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EPA Moves to Ban DDT-Like Pesticide Endosulfan

The U.S. Environmental Protection Agency has announced that it will ban the DDT-like chemical endosulfan, a highly toxic pesticide used in large-scale agricultural operations.

Endosulfan, a toxin that causes reproductive deformities and that has been linked to autism, is so persistent and travels such long distances that it has been found as far from farm fields as Glacier National Park and the Arctic. Detections of unsafe levels of endosulfan in the air near schools has only increased concern that children are being exposed to this poison. Endosulfan is so dangerous that it has been banned or severely restricted in the European Union and over 20 other nations, including Cambodia, the Philippines, and Tonga.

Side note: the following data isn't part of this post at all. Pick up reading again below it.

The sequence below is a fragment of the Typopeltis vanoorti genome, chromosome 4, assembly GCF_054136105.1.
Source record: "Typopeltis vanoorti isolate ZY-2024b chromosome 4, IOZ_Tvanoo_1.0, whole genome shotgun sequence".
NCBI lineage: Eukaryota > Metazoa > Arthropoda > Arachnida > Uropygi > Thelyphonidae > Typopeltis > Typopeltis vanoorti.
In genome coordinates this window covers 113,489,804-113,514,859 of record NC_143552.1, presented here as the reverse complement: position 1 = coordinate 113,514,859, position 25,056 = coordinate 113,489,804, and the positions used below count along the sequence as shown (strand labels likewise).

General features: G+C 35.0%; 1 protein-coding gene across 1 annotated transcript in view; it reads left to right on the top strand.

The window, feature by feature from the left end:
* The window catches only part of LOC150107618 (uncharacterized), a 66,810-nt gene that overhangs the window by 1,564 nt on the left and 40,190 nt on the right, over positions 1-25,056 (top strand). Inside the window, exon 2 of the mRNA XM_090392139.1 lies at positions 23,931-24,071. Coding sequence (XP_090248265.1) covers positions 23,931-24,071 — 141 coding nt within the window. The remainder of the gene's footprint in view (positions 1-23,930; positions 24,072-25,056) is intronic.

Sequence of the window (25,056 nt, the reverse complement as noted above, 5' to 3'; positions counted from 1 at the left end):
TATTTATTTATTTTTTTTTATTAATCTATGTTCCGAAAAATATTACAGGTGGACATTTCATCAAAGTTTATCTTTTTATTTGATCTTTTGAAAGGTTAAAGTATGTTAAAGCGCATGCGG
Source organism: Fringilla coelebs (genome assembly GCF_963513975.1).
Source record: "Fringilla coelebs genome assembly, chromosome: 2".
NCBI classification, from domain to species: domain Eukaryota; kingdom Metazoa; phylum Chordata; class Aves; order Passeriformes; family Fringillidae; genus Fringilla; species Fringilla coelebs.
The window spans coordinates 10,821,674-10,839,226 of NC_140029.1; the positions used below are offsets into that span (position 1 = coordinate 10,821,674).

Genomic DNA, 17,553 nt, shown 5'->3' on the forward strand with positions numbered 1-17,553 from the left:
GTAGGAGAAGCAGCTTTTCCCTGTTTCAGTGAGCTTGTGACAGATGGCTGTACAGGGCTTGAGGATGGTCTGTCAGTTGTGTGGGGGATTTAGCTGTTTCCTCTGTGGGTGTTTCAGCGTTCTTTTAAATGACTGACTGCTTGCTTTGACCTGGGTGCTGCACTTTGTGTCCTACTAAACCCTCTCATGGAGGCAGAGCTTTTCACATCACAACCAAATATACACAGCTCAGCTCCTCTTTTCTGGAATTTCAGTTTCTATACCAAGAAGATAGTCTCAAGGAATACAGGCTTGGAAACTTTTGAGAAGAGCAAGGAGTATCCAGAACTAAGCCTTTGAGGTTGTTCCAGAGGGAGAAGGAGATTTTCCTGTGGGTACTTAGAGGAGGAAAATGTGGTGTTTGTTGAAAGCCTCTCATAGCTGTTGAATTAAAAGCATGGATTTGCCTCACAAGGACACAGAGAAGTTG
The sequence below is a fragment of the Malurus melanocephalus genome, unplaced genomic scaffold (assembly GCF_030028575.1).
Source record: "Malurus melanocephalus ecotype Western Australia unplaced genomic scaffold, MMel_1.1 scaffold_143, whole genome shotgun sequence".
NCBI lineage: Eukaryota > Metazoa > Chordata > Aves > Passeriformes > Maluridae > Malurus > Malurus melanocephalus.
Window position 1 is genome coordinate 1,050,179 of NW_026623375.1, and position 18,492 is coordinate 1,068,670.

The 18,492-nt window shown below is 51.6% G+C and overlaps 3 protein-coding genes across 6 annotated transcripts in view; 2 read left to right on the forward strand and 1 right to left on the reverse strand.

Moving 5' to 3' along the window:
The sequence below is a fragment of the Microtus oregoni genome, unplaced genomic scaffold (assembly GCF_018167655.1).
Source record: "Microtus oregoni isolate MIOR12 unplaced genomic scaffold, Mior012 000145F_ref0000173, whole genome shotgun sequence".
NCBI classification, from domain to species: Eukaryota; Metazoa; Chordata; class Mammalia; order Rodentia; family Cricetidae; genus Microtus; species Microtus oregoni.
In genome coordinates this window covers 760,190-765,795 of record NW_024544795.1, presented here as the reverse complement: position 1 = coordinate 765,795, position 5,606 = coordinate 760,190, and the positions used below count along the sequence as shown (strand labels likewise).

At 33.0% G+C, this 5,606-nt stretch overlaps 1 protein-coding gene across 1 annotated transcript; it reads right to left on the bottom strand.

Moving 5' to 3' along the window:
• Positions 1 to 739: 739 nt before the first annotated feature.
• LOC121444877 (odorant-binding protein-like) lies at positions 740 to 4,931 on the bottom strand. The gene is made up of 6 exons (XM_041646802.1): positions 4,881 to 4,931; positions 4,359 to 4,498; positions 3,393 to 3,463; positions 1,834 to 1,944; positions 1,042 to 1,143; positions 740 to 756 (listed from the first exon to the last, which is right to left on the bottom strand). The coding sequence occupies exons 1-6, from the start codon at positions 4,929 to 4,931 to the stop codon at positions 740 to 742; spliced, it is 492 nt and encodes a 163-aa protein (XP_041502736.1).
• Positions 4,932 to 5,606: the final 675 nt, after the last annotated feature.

EPA's announcement comes nearly two years after a coalition of worker and environmental advocates sued the Bush administration EPA for re-registering this dangerous pesticide.

“Finally. This is terrific news for all Americans and especially for the families who live, work, and play near farms and orchards where this DDT-like pesticide is used. Endosulfan should have been banned years ago,” said Earthjustice attorney Kristen Boyles. “We sincerely hope this growing season is the last one where this dangerous poison is let loose in our communities and our environment.”